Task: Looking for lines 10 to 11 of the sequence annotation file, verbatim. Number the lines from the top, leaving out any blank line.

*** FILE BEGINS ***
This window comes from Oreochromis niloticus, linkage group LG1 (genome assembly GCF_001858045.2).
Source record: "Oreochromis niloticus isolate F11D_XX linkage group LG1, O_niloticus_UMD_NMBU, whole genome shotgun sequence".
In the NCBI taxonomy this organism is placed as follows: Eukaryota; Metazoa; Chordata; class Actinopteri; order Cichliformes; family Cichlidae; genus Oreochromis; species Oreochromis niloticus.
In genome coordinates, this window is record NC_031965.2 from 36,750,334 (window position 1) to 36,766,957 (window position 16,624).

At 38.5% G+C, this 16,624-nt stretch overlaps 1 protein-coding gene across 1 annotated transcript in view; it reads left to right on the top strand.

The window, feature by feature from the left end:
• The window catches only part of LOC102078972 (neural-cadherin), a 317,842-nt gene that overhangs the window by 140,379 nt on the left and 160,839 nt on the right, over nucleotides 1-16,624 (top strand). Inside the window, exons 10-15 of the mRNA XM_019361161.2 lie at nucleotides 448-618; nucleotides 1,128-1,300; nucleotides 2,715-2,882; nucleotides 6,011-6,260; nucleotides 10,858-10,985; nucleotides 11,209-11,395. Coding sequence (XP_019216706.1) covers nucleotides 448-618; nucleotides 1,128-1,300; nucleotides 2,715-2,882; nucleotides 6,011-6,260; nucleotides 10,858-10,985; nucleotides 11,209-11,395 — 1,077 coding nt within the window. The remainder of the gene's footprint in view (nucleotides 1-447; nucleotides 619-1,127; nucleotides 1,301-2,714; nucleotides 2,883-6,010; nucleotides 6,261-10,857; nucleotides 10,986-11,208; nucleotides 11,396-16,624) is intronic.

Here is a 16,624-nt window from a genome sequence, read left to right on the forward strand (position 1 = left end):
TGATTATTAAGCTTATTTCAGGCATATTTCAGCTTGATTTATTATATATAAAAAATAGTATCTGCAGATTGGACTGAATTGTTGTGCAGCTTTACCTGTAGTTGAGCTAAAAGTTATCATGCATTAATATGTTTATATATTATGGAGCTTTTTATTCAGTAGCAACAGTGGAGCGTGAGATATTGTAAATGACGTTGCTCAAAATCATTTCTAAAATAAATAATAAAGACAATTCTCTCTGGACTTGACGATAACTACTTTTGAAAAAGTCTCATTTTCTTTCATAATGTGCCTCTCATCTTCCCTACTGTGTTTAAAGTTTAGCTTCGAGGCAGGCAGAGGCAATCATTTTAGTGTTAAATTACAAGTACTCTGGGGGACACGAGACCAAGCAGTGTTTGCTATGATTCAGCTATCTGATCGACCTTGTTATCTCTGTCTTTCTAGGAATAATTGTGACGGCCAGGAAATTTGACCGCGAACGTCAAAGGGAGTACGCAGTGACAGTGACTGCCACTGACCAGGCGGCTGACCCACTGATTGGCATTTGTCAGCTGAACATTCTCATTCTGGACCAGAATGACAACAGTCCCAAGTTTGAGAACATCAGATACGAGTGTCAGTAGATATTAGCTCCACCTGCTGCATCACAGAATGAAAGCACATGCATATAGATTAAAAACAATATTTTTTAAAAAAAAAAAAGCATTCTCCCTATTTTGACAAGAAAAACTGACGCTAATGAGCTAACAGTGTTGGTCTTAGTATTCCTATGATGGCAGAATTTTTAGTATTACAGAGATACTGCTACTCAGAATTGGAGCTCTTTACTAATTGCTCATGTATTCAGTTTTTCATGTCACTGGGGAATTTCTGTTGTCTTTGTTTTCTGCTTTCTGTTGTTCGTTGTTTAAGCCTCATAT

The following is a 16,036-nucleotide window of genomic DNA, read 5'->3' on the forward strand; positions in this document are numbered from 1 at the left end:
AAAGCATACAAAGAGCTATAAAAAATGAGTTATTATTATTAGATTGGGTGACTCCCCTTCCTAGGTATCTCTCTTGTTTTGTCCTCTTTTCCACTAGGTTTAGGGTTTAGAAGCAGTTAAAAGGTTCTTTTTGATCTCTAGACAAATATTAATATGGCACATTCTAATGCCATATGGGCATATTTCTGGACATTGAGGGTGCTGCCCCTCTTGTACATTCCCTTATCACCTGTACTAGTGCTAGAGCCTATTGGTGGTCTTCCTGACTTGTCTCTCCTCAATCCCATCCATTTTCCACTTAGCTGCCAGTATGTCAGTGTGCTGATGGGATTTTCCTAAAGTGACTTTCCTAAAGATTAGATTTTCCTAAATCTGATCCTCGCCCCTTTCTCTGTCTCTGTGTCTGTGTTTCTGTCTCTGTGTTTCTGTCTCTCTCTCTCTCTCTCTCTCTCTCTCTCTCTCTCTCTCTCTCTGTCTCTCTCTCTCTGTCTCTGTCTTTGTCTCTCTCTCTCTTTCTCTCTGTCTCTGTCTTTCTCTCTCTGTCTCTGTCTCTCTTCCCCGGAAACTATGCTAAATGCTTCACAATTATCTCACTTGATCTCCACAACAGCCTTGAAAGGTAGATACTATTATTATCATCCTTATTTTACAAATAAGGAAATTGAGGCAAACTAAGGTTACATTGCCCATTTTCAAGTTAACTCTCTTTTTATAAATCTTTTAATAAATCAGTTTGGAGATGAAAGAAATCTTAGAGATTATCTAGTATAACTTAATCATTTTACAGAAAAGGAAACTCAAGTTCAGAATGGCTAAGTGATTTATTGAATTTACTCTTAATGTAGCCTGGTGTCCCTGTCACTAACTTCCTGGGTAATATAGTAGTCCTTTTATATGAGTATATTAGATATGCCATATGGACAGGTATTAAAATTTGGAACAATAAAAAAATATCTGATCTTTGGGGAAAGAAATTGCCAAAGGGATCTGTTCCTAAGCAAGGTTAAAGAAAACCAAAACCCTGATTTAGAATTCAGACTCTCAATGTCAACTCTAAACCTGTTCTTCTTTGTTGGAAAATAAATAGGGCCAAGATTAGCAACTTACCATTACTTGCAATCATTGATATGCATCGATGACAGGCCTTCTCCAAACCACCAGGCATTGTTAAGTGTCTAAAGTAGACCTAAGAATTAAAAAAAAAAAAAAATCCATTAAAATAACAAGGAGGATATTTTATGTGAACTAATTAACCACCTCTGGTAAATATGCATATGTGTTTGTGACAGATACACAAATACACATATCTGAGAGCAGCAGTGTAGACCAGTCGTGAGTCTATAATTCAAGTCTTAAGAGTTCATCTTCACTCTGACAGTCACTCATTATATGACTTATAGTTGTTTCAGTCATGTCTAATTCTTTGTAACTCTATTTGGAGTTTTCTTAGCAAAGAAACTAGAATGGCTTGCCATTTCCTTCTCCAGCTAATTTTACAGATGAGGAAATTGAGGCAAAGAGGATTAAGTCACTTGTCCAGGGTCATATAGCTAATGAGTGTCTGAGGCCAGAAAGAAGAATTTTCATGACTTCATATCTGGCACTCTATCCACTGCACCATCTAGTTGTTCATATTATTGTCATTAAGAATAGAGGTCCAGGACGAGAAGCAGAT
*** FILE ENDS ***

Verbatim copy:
The following is a 16,036-nucleotide window of genomic DNA, read 5'->3' on the forward strand; positions in this document are numbered from 1 at the left end:
AAAGCATACAAAGAGCTATAAAAAATGAGTTATTATTATTAGATTGGGTGACTCCCCTTCCTAGGTATCTCTCTTGTTTTGTCCTCTTTTCCACTAGGTTTAGGGTTTAGAAGCAGTTAAAAGGTTCTTTTTGATCTCTAGACAAATATTAATATGGCACATTCTAATGCCATATGGGCATATTTCTGGACATTGAGGGTGCTGCCCCTCTTGTACATTCCCTTATCACCTGTACTAGTGCTAGAGCCTATTGGTGGTCTTCCTGACTTGTCTCTCCTCAATCCCATCCATTTTCCACTTAGCTGCCAGTATGTCAGTGTGCTGATGGGATTTTCCTAAAGTGACTTTCCTAAAGATTAGATTTTCCTAAATCTGATCCTCGCCCCTTTCTCTGTCTCTGTGTCTGTGTTTCTGTCTCTGTGTTTCTGTCTCTCTCTCTCTCTCTCTCTCTCTCTCTCTCTCTCTCTCTCTCTGTCTCTCTCTCTCTGTCTCTGTCTTTGTCTCTCTCTCTCTTTCTCTCTGTCTCTGTCTTTCTCTCTCTGTCTCTGTCTCTCTTCCCCGGAAACTATGCTAAATGCTTCACAATTATCTCACTTGATCTCCACAACAGCCTTGAAAGGTAGATACTATTATTATCATCCTTATTTTACAAATAAGGAAATTGAGGCAAACTAAGGTTACATTGCCCATTTTCAAGTTAACTCTCTTTTTATAAATCTTTTAATAAATCAGTTTGGAGATGAAAGAAATCTTAGAGATTATCTAGTATAACTTAATCATTTTACAGAAAAGGAAACTCAAGTTCAGAATGGCTAAGTGATTTATTGAATTTACTCTTAATGTAGCCTGGTGTCCCTGTCACTAACTTCCTGGGTAATATAGTAGTCCTTTTATATGAGTATATTAGATATGCCATATGGACAGGTATTAAAATTTGGAACAATAAAAAAATATCTGATCTTTGGGGAAAGAAATTGCCAAAGGGATCTGTTCCTAAGCAAGGTTAAAGAAAACCAAAACCCTGATTTAGAATTCAGACTCTCAATGTCAACTCTAAACCTGTTCTTCTTTGTTGGAAAATAAATAGGGCCAAGATTAGCAACTTACCATTACTTGCAATCATTGATATGCATCGATGACAGGCCTTCTCCAAACCACCAGGCATTGTTAAGTGTCTAAAGTAGACCTAAGAATTAAAAAAAAAAAAAAATCCATTAAAATAACAAGGAGGATATTTTATGTGAACTAATTAACCACCTCTGGTAAATATGCATATGTGTTTGTGACAGATACACAAATACACATATCTGAGAGCAGCAGTGTAGACCAGTCGTGAGTCTATAATTCAAGTCTTAAGAGTTCATCTTCACTCTGACAGTCACTCATTATATGACTTATAGTTGTTTCAGTCATGTCTAATTCTTTGTAACTCTATTTGGAGTTTTCTTAGCAAAGAAACTAGAATGGCTTGCCATTTCCTTCTCCAGCTAATTTTACAGATGAGGAAATTGAGGCAAAGAGGATTAAGTCACTTGTCCAGGGTCATATAGCTAATGAGTGTCTGAGGCCAGAAAGAAGAATTTTCATGACTTCATATCTGGCACTCTATCCACTGCACCATCTAGTTGTTCATATTATTGTCATTAAGAATAGAGGTCCAGGACGAGAAGCAGAT